Are You What You Drive?
Here in the heartland, white nationalism feeds on gas, gunpowder, oil, and testosterone. Ranchers, wheat-growers, oilfield roughnecks, firefighters, loggers, hunters — in short, the very kinds of guys who populate today’s ads for pickup trucks — are widely viewed as the real Americans. Most pickups today, however, are found not out on the range but on city streets and Interstate highways, sporting empty beds and clean tires, with their drivers settled into cushy captain’s seats. For many of them, big pickups are no more than a non-utilitarian cultural statement and, in today’s culture, that means a political statement, too. (With so many luxury options on offer, a new truck can also be an extravagant statement, since their average price now exceeds $60,000.)
When I was reading High and Mighty, Keith Bradsher’s classic book on SUVs, in the early 2000s, there was as yet no correlation between the supersizing of personal vehicles and political preferences. It was mostly about armoring up against crashes and crime. A few years later, when even more bloated trucks and SUVs with abundant creature comforts started being advertised as “living rooms on wheels,” they still had no strong political associations. Over the past few years, however, manufacturers have begun capitalizing on MAGA-world belligerence by pumping up the road-ruling mystique of those vehicles. On this topic, I won’t even try to match the bracing prose of Angie Schmitt, the author of Right of Way: Race, Class, and the Silent Epidemic of Pedestrian Deaths in America, who wrote for Bloomberg News last year:
“Pickup truck front ends have warped into scowling brick walls, billboards for outwardly directed hostility… [T]he height of the truck’s front end may reach a grown man’s shoulders or neck… That aesthetic can be detected not only in the raised ‘militarized’ grille height of pickup trucks, but also the popularity of aftermarket modifications like blacked-out windows and ‘bull bars’ affixed to the front end.”
Some pickups and full-size SUVs now approach the dimensions of World War II-era tanks and are advertised accordingly. Ford used the term “military-grade, aluminum-alloy” five times in a single press release for its F-150 pickup. This supersizing, as well as armoring, has had predictable results. For example, in another article, Schmitt observed that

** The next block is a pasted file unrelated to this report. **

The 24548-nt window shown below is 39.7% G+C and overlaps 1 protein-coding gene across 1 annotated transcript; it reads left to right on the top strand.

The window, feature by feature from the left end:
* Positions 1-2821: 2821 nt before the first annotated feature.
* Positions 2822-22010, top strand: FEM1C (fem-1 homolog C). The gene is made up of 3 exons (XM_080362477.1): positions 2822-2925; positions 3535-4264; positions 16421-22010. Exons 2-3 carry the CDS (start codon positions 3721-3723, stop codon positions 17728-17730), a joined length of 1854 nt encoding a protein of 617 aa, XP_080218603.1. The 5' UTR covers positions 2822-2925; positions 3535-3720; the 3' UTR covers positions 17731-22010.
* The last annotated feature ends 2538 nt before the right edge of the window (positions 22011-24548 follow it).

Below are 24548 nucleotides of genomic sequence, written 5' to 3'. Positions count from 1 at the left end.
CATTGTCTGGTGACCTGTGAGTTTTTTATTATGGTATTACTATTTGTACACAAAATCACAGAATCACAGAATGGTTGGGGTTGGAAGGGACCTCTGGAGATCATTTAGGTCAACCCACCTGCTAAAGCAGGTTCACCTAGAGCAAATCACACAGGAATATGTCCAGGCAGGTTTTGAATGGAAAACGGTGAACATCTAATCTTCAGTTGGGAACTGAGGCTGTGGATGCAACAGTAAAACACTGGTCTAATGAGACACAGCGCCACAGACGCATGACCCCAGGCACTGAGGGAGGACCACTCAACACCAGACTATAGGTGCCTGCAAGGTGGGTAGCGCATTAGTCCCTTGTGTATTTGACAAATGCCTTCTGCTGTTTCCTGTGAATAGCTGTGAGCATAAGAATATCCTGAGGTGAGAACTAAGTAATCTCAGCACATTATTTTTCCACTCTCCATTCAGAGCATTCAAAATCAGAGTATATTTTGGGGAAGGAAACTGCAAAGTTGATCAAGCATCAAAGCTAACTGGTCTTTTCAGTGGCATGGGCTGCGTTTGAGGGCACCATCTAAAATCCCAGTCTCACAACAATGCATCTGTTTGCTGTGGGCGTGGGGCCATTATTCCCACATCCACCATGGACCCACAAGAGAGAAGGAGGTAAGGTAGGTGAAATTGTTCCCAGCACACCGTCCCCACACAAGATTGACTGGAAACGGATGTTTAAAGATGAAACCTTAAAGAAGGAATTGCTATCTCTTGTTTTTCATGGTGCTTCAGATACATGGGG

“passenger and driver deaths have remained mostly stable over the past decade while pedestrian fatalities have risen by about 50 percent. From 2019 to 2020, pedestrian deaths per vehicle miles traveled increased a record 21 percent, for a total of 6,721 fatalities. This astonishing death toll has multiple causes, but the scale of the front end of many pickup trucks and SUVs is part of the problem, and that’s been obvious for quite a while.”
The politicization of big-box personal vehicles is now almost complete. By the 2020 election campaign season, few drivers, left or right, needed bumper stickers to tell the world which candidates they supported. A month before the election, Forbes summarized survey data illustrating the relationship between party affiliation and vehicle ownership. Of the models most disproportionately preferred by Democrats, liberals, and progressives, 14 were sedans or crossovers, three were trucks or full-size SUVs, and two were hybrid or electric vehicles. The Honda Civic sedan topped the list.
I’m sure at this point you won’t be surprised to learn that the vehicle preferences for Republicans and other conservatives were almost exactly the reverse of that. Of their top model preferences, 14 were trucks or full-size SUVs while only three were sedans or crossovers. None were hybrids or electric vehicles. Those with the strongest Republican/conservative associations were the Ford F-250 and Ram 2500 pickups, both weighing in at more than 6,000 pounds.